Darryl McGarry, in his Oct. 25 letter, “Family register defines reality,” is right to feel consternation with the family register system, which certainly needs revision. I know how important — and, at times, frustrating — registration can be; I went to court in 1978 and 1982 on behalf of my children, who became Japanese nationals after the Nationality Law was revised in 1985. I’ve been a registered alien since 1975.
My Oct. 11 letter, Passive influence on family law,” was merely to point out that parental rights are determined by provisions in the Civil Code. The Family Register Law generally follows the Civil Code. Nationality, however, defers to the Nationality Law.
Family registers have undergone a number of major changes in their nearly 140-year history as a national system. Since the end of the 19th century, they have been responsive to the Civil Code and the Nationality Law. Historically, nationality has also been governed by family law; early drafts of the Meiji civil code included nationality.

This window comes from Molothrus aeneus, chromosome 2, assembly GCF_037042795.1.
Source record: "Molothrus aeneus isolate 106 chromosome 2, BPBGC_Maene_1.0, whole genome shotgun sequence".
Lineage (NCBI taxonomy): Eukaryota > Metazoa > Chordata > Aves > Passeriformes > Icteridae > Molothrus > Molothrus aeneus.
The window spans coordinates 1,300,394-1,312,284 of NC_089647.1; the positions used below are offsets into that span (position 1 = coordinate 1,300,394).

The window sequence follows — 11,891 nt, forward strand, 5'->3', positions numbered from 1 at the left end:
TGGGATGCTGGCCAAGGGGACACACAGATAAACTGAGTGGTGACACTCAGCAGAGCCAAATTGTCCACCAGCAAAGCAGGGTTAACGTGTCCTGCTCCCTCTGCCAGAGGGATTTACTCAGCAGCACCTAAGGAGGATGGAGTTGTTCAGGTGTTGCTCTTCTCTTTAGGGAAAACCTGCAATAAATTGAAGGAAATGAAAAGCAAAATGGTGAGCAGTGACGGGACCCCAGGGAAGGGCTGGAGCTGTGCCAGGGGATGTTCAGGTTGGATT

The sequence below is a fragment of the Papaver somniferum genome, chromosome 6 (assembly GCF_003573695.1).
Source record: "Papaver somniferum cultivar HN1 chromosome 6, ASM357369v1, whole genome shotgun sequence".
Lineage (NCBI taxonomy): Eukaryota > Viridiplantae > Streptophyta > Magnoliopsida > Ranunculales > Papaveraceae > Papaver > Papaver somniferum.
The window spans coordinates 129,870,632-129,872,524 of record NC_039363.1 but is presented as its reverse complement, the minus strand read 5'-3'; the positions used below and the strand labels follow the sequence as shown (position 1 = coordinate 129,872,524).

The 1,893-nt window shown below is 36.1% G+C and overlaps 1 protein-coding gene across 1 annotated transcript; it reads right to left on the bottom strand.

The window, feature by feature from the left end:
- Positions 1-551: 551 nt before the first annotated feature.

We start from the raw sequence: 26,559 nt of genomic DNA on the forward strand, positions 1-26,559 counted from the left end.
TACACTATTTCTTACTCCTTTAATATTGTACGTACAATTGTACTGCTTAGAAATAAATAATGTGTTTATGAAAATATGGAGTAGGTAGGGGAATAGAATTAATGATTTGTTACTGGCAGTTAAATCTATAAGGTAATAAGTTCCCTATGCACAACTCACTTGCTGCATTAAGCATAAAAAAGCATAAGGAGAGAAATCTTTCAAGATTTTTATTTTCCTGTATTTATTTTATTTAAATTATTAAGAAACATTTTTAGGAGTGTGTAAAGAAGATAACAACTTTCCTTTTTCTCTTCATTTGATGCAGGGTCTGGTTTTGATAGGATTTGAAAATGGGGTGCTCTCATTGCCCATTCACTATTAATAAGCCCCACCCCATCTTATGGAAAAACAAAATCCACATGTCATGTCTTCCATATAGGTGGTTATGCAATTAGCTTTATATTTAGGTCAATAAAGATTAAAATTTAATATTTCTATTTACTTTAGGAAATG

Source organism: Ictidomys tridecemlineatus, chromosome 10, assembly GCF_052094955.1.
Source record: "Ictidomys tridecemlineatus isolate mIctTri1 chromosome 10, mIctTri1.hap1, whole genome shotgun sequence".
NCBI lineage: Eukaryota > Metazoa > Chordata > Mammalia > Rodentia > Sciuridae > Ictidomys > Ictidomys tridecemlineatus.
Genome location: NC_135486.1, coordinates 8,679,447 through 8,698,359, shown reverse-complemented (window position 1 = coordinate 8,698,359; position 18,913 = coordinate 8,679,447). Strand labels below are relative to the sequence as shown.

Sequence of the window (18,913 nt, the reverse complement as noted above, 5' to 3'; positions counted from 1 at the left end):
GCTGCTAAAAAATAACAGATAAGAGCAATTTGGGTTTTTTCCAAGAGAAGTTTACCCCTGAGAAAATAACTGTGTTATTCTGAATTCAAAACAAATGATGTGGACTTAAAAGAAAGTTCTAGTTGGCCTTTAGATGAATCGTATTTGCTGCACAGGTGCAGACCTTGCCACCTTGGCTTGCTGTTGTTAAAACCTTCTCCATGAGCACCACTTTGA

The 1947 Constitution required fundamental changes in family law, hence family register practices. Unfortunately, the Occupation authorities also encouraged the government of Japan to create an alien register system apart from family registers. The latter continued to function as registers of primary affiliation with a municipality of Japan, hence Japanese nationality.
Conflicts and incompatibilities between the two register systems — and ultimately between domestic and foreign status and family laws — were inevitable and have been contentious from the start. Discussions of how to merge the two systems are not new, but recently there have been serious movements in this direction. The issue is not the registers, per se, but the laws that determine for whom and how they work.